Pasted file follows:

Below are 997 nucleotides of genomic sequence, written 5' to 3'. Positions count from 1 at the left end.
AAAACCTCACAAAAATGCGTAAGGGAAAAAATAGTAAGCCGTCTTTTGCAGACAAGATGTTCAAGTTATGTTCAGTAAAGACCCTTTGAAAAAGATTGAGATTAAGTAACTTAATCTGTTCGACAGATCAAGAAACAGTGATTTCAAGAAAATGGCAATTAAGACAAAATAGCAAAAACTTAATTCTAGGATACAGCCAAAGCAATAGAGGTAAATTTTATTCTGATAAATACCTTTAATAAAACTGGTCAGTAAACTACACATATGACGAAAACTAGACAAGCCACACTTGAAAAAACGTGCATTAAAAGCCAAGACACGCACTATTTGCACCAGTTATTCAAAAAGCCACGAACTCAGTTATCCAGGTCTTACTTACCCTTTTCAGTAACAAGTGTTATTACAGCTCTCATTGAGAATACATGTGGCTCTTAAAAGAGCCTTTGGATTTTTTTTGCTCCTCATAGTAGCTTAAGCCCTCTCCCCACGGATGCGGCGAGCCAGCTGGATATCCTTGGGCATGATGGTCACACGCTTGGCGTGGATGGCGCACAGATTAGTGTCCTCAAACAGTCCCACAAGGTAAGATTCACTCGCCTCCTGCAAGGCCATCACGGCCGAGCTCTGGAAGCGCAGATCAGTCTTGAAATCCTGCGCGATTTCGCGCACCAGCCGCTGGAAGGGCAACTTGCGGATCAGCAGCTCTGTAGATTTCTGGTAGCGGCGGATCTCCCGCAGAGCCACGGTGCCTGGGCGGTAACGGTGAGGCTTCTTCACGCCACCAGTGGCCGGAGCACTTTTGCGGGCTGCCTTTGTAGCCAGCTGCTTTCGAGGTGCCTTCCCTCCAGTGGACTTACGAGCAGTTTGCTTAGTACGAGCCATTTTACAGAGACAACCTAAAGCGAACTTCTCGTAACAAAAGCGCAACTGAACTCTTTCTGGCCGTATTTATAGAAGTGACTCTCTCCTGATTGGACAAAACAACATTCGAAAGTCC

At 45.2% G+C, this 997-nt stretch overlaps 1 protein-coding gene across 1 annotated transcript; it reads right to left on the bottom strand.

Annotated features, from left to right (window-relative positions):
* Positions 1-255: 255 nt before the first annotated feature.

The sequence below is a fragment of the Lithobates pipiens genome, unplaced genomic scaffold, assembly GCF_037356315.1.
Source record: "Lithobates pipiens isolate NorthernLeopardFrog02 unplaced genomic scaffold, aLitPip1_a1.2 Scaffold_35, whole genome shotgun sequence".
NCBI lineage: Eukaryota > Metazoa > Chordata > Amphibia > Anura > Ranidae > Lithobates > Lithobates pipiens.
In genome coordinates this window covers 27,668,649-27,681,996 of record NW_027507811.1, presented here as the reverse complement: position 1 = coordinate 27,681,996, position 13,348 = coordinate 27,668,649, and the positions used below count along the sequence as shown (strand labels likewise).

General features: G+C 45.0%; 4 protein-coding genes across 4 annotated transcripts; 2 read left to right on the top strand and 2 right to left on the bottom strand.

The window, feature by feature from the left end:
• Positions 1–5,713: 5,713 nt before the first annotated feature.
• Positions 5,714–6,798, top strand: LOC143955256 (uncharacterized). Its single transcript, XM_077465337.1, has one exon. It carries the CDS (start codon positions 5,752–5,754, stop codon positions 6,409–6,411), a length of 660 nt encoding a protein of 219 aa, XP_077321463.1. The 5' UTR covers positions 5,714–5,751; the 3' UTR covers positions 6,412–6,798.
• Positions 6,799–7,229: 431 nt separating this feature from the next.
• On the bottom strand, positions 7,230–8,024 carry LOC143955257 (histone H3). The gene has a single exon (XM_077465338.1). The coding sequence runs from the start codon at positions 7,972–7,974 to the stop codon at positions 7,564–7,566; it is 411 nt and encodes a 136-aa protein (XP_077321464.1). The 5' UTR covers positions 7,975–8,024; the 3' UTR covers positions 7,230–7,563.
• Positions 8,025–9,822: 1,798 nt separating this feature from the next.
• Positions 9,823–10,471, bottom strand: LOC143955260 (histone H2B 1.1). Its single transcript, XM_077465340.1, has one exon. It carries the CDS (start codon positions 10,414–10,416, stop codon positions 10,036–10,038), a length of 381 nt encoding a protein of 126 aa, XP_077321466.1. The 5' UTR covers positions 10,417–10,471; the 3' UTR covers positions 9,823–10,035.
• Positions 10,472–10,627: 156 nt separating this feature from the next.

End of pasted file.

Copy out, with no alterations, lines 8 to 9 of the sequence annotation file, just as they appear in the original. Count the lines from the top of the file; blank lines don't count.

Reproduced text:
NCBI lineage: Eukaryota > Metazoa > Chordata > Amphibia > Anura > Ranidae > Lithobates > Lithobates pipiens.
In genome coordinates this window covers 27,668,649-27,681,996 of record NW_027507811.1, presented here as the reverse complement: position 1 = coordinate 27,681,996, position 13,348 = coordinate 27,668,649, and the positions used below count along the sequence as shown (strand labels likewise).